125 years ago this month the British parliament required that goods made abroad and sold in Britain state their country of origin. Hence was born “Made in Germany.” To the chagrin of the British, it became a badge of high quality and not a warning of inferiority. Now, it’s being used against the Law Society of England and Wales. A few years ago the Law Society published a brochure designed to entice foreign litigants to sue in England. The German Ministry of Justice responded with its own brochure, recently released in a second edition: Law—Made in Germany: global – effective – cost efficient. You can download a free copy at http://www.lawmadeingermany.de/Law-Made_in_Germany.pdf
In the brochure the Minister of Justice writes: “‘Made in Germany’ is not just a quality seal reserved for German cars or machinery, it is equally applicable to German law. Our laws protect private property and civil liberties, they guarantee social harmony and economic success. “
“For entrepreneurs, German law constitutes a genuine competitive advantage. It is predictable, affordable and enforceable. Our law codes ensure legal certainty. Whoever loses his case in court will have to bear the costs of the litigation. Once a court has made its rulings, its judgments are enforced swiftly and effectively. It is primarily for the sake of legal certainty and swift enforcement that German law does not recognize some legal concepts, such as class actions or punitive damages, which are common in other legal systems.”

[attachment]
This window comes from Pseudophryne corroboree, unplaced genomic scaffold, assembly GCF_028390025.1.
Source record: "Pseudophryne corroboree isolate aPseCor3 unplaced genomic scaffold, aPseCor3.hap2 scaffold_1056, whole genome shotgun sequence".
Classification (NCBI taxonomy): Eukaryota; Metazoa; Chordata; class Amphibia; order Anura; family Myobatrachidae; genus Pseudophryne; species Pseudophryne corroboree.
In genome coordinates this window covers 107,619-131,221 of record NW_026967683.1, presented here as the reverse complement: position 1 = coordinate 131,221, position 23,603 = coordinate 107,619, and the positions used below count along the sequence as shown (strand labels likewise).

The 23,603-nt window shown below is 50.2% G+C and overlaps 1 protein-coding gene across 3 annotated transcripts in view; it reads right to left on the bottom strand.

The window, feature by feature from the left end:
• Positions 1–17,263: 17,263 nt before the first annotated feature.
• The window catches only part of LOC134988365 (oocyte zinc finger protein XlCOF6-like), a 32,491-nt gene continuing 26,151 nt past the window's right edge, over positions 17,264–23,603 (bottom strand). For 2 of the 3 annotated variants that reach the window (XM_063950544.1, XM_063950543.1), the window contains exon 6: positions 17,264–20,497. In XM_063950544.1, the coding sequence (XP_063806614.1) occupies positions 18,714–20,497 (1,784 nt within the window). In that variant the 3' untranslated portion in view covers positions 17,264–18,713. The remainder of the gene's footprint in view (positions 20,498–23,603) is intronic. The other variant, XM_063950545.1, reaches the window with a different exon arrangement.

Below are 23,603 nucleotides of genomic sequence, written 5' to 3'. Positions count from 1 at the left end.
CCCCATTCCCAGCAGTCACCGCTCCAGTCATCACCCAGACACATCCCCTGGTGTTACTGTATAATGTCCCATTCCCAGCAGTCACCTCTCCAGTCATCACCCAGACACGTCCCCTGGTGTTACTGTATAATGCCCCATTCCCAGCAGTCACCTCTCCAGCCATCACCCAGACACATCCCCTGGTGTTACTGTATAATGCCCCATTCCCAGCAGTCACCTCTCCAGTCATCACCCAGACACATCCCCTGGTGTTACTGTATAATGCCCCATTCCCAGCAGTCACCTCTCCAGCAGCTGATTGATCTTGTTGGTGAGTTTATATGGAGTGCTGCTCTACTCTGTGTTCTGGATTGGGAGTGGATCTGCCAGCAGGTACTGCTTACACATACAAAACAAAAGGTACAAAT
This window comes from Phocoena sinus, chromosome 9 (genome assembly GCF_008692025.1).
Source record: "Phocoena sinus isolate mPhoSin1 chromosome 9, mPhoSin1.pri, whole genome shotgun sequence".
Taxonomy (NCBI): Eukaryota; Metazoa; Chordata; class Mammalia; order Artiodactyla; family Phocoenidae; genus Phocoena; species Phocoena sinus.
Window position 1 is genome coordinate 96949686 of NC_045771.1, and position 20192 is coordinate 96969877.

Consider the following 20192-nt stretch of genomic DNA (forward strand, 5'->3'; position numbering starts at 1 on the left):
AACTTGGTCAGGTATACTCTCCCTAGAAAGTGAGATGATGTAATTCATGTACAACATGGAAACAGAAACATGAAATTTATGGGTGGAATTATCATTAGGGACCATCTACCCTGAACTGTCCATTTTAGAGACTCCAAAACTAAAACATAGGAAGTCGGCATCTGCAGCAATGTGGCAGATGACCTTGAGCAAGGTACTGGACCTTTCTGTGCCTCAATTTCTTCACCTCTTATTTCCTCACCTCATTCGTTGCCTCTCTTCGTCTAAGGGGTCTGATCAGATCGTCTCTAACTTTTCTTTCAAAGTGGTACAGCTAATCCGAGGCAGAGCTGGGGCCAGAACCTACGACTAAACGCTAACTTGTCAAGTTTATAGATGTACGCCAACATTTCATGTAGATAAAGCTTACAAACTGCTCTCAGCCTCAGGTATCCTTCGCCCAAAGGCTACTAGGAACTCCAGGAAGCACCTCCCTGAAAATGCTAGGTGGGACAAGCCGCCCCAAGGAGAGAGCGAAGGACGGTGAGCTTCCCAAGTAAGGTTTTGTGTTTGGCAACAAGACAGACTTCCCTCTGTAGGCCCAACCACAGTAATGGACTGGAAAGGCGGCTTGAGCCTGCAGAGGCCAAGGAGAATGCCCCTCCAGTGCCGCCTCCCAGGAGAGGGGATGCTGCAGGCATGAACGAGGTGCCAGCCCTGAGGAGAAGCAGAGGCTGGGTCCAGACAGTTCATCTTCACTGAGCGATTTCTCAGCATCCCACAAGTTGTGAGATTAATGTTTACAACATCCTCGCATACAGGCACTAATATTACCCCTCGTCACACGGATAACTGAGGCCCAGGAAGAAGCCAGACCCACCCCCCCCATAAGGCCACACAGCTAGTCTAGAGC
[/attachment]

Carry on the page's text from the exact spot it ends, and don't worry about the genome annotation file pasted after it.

As an advertising lawyer, I am skeptical of claims such as these as puffery. But after thirty-five years of study and work with the German system, I believe them. The German system is a court reformer’s paradise.
The French and Germans have cooperated on another brochure for both their systems. It is Continental law—global—predictable—flexible—cost-effective. It is available at http://www.kontinentalesrecht.de/tl_files/kontinental-base/Broschuere_DE.PDF.
These brochures are concise introductions to Continental systems. They are accessible to non-lawyers. They are highly recommended for anyone interested in alternatives to our dysfunctional system.
Read more: Maxeiner, James R., Law – Made in Germany: Global Standort or Global Standard? (June 3, 2012). Draft of article for book to be published October 2012. Available at SSRN: http://ssrn.com/abstract=2135684